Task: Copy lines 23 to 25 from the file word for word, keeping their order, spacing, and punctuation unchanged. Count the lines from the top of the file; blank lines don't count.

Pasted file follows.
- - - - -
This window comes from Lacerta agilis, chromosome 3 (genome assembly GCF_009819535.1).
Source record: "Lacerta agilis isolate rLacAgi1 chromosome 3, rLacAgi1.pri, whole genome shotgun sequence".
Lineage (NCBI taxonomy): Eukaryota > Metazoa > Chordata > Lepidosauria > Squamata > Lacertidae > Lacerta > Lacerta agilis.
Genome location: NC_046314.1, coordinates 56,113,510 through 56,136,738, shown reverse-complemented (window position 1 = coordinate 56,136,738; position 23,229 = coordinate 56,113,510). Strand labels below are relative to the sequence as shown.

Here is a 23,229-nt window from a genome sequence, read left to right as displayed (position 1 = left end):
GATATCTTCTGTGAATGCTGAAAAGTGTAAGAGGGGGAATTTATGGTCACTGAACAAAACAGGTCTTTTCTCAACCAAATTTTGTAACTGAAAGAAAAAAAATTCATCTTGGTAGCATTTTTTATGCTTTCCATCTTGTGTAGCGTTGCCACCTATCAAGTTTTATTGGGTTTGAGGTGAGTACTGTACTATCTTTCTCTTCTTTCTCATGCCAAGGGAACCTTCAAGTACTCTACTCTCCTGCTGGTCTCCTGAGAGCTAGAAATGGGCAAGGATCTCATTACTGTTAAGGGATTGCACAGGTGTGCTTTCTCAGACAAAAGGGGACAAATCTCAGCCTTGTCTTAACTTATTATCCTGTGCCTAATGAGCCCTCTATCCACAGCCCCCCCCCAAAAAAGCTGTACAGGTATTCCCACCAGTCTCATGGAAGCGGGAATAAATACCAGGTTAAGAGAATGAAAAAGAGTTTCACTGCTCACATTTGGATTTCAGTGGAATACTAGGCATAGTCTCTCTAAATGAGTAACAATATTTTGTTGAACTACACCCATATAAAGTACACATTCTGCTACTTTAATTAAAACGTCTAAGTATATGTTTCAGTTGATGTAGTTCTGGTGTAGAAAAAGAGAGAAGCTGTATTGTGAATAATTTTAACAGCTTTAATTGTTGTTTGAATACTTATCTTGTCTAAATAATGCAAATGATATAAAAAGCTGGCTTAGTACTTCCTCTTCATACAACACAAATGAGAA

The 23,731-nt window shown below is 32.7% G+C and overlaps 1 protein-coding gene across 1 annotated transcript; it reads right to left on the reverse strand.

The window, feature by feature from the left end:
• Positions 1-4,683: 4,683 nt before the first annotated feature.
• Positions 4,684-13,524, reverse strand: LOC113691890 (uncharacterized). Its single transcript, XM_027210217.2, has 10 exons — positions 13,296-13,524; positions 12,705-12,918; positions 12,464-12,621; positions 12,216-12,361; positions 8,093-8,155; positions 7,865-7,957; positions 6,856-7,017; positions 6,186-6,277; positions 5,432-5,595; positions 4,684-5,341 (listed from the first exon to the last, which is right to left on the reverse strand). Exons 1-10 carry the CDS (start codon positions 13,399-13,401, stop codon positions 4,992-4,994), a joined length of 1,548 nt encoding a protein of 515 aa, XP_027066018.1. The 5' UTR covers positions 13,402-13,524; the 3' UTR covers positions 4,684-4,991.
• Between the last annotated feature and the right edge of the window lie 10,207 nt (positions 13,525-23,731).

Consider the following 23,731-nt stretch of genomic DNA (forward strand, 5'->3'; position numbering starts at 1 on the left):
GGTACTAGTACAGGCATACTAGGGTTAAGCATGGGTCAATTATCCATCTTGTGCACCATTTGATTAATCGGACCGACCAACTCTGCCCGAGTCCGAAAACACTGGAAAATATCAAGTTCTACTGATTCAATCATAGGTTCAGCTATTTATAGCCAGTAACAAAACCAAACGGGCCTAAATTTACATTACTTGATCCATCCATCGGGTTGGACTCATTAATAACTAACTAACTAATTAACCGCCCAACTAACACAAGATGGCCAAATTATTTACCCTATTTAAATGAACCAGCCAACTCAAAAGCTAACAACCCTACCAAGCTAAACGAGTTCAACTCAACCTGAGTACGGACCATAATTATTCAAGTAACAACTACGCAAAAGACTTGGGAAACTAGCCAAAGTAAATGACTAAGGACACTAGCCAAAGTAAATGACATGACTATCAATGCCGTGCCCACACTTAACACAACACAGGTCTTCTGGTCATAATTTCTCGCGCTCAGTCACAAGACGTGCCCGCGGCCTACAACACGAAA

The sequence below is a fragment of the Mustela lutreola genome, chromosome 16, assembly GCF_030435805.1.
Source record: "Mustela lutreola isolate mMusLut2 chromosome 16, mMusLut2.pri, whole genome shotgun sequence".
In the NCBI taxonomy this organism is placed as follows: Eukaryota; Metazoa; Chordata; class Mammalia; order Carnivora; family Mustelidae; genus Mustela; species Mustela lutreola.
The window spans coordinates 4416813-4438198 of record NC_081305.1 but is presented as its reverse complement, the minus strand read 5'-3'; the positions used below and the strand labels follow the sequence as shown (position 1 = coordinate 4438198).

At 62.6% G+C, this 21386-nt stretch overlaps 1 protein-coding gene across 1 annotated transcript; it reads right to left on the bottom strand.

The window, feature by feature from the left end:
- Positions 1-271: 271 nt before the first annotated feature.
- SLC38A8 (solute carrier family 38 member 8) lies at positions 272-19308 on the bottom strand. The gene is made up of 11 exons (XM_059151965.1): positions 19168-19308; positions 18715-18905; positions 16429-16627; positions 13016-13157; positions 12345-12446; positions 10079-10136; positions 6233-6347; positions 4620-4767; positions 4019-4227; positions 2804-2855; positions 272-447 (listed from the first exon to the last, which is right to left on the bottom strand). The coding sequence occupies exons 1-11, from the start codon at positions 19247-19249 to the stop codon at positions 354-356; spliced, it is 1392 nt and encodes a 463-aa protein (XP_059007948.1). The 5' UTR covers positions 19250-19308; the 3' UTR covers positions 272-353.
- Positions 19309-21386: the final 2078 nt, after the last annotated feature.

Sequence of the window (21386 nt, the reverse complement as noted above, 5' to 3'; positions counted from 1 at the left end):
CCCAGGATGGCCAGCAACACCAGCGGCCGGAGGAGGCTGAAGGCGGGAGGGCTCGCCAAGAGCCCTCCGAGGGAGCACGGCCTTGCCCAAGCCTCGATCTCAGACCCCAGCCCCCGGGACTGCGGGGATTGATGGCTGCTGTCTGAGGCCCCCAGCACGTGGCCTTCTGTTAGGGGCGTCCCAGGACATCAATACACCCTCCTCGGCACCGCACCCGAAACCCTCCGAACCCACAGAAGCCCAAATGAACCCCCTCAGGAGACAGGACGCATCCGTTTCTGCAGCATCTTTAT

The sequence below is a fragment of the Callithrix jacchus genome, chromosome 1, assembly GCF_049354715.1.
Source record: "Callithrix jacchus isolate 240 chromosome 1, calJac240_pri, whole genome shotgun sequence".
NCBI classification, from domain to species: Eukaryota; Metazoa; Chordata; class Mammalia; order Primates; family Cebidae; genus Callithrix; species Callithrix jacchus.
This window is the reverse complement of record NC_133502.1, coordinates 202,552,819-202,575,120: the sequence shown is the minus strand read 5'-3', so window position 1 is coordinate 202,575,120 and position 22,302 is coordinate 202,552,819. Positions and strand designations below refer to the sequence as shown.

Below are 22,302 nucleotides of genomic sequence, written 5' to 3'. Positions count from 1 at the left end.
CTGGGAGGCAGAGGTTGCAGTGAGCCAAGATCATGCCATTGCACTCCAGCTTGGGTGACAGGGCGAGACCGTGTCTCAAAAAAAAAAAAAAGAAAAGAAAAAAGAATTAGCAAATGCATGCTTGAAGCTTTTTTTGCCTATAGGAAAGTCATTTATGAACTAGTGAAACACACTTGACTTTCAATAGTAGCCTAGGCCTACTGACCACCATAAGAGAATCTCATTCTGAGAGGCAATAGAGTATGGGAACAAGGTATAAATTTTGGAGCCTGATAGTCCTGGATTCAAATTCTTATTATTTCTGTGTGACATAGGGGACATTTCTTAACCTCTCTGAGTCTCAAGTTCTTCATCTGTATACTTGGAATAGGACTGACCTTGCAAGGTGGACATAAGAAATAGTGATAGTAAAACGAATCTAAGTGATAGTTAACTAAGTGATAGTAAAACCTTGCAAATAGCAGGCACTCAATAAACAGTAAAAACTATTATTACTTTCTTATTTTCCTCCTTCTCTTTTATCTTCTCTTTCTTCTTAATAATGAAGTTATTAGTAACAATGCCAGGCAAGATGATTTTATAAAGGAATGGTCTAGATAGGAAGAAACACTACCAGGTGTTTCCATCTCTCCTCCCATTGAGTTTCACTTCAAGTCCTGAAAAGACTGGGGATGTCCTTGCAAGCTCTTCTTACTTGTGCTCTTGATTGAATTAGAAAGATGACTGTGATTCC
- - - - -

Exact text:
Sequence of the window (21386 nt, the reverse complement as noted above, 5' to 3'; positions counted from 1 at the left end):
CCCAGGATGGCCAGCAACACCAGCGGCCGGAGGAGGCTGAAGGCGGGAGGGCTCGCCAAGAGCCCTCCGAGGGAGCACGGCCTTGCCCAAGCCTCGATCTCAGACCCCAGCCCCCGGGACTGCGGGGATTGATGGCTGCTGTCTGAGGCCCCCAGCACGTGGCCTTCTGTTAGGGGCGTCCCAGGACATCAATACACCCTCCTCGGCACCGCACCCGAAACCCTCCGAACCCACAGAAGCCCAAATGAACCCCCTCAGGAGACAGGACGCATCCGTTTCTGCAGCATCTTTAT

The sequence below is a fragment of the Callithrix jacchus genome, chromosome 1, assembly GCF_049354715.1.